Sleepless in Gaza
The Miqdads showing the case from which money and gold were stolen.
Four nights ago, at 1.30 am, four soldiers blasted down the external door and entered the flat of the Miqdad family in Gaza City. The adults and the terrified children were forced into one room. Meanwhile more than 30 tanks were called up. Another 60 soldiers entered the small building and ransacked the flats. They were searching for arms but found none. The Miqdads say that soldiers stole the family’s life savings, US$30,000 worth of Jordanian currency and gold. Many Palestinians prefer to hoard their wealth than to trust a bank with it. Five young men were taken away by the soldiers. Three have been released.
Last night was also a very disturbed one for the Miqdads. At 10.30 pm Israeli helicopters attacked the nearby Palestinian Security Headquarters with rockets and machine-guns. Bulldozers destroyed the main gate and soldiers ransacked offices. They claimed they found weapons. This was the eighth consecutive night on which there have been attacks on buildings in Gaza City.
Not only are the people being woken by helicopters, rockets, shells and fire from automatic weapons – which starts the dogs barking – but, as it is Ramadan, at about 2.30 am men make rounds of the streets drumming and chanting, to encourage the faithful to prepare food to eat before dawn when the fasting resumes. From 4 until 5, loud speakers relay the call to prayer and then ensure that the prayers are heard by those not attending a mosque.
In spite of the broken nights, most people seem fairly lively during the day. Work, for those fortunate enough to be employed, starts at 7 am and finishes at 1 pm, an hour earlier than normal. At this time of year, Ramadan is less onerous than when it falls during the warmer weather and longer days of summer. Then it is much more of a discipline not to eat or drink between sunrise and sunset, particularly to drink.
A lot of praying is being done and a large proportion of men finger little tasselled rosaries to help them reflect on the 99 names of God. Women use them too, but not so obviously. For many Palestinians, their faith keeps them going through year after year of oppression. Texts from the Koran are in evidence in homes and offices. A little shop over the road from where I am staying thrives just by selling framed sayings from the Qur’an. I greeted the bearded owner with ‘Sabbah al-khayr’ (Good morning), to which he replied ‘Hi!’ I may stand out as clearly as a Martian, but in their courteous way the Palestinians welcome me and when they know why I am here, they thank me warmly for coming.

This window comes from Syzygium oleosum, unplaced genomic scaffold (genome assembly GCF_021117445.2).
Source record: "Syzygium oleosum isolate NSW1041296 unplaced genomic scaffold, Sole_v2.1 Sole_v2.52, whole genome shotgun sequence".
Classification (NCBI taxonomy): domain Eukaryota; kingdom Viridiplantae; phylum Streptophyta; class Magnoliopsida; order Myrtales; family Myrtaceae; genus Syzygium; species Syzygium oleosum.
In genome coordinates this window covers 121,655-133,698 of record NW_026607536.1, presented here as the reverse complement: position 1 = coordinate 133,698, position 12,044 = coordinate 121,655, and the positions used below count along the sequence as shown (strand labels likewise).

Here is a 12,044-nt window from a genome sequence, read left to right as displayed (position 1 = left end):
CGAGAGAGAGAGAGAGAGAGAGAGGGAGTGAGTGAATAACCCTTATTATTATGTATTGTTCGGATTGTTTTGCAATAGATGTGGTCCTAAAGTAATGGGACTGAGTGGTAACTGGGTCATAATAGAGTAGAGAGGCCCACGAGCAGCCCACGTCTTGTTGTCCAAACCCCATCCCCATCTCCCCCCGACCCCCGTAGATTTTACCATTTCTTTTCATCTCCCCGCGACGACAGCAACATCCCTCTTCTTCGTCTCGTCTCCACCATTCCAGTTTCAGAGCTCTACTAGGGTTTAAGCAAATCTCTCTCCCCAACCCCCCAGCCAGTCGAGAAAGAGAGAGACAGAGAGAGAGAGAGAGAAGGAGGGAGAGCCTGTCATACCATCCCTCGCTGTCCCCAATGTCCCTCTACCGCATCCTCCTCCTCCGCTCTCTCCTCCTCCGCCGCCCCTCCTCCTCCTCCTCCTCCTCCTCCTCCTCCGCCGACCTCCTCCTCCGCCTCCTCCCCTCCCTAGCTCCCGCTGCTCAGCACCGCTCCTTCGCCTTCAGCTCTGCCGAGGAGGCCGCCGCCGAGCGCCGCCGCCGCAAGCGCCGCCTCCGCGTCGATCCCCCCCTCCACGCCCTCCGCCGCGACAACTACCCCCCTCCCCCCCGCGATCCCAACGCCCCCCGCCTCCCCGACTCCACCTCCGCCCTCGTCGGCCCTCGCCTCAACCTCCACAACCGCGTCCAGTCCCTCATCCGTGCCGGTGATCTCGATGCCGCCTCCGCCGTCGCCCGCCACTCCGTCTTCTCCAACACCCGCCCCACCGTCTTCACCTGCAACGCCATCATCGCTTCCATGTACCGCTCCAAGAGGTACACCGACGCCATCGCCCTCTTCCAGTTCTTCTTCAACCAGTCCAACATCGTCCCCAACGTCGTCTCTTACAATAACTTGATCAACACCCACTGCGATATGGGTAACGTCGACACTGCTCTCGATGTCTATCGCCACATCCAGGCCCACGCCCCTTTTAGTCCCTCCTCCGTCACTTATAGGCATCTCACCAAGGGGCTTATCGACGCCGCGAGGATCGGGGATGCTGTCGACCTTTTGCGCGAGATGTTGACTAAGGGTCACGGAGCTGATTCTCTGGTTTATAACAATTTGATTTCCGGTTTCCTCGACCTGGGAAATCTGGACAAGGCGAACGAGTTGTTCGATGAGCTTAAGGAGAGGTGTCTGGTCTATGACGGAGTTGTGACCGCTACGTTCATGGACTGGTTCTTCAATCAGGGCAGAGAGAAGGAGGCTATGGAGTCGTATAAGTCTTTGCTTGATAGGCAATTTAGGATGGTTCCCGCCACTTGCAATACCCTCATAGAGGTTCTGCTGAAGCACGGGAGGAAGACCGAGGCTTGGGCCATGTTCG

Why am I here? I am against the fighting, the killing and injustice. Israeli government policies and actions by the Israeli military are making life hell for the people living in the West Bank and Gaza, these illegally occupied territories. Some right-wing Israelis openly propagate their solution: the forcible ‘transfer’ of the Palestinians from the West Bank into neighbouring Arab countries with car stickers saying ‘Transfer = Security + Peace’ in Hebrew.
The world has learnt that three settlers and eight military were killed in Hebron recently. Two British Quakers were there at the time and another two members of our team joined them later. Each attack makes more distant the possibility of agreement between the Israelis and Palestinians. However, what the world seems not to be aware of is that on average three Palestinians, most of them civilians, are killed every day by the Israeli military, and many more are injured. As most of these shootings are scattered they do not attract media attention. This morning a woman told me that her 75-year-old grandfather was shot dead by settlers when he went out with his donkey cart to water his trees.
The way the Palestinians are being treated now is similar to the way Jews were treated in Germany and elsewhere in Europe before and during the Second World War. Many stood with the Jews then. I feel that we cannot but stand with the Palestinians suffering such injustice now.
Tony Davies, Gaza Strip, 18/11/02
Published by Quaker Peace & Social Witness,
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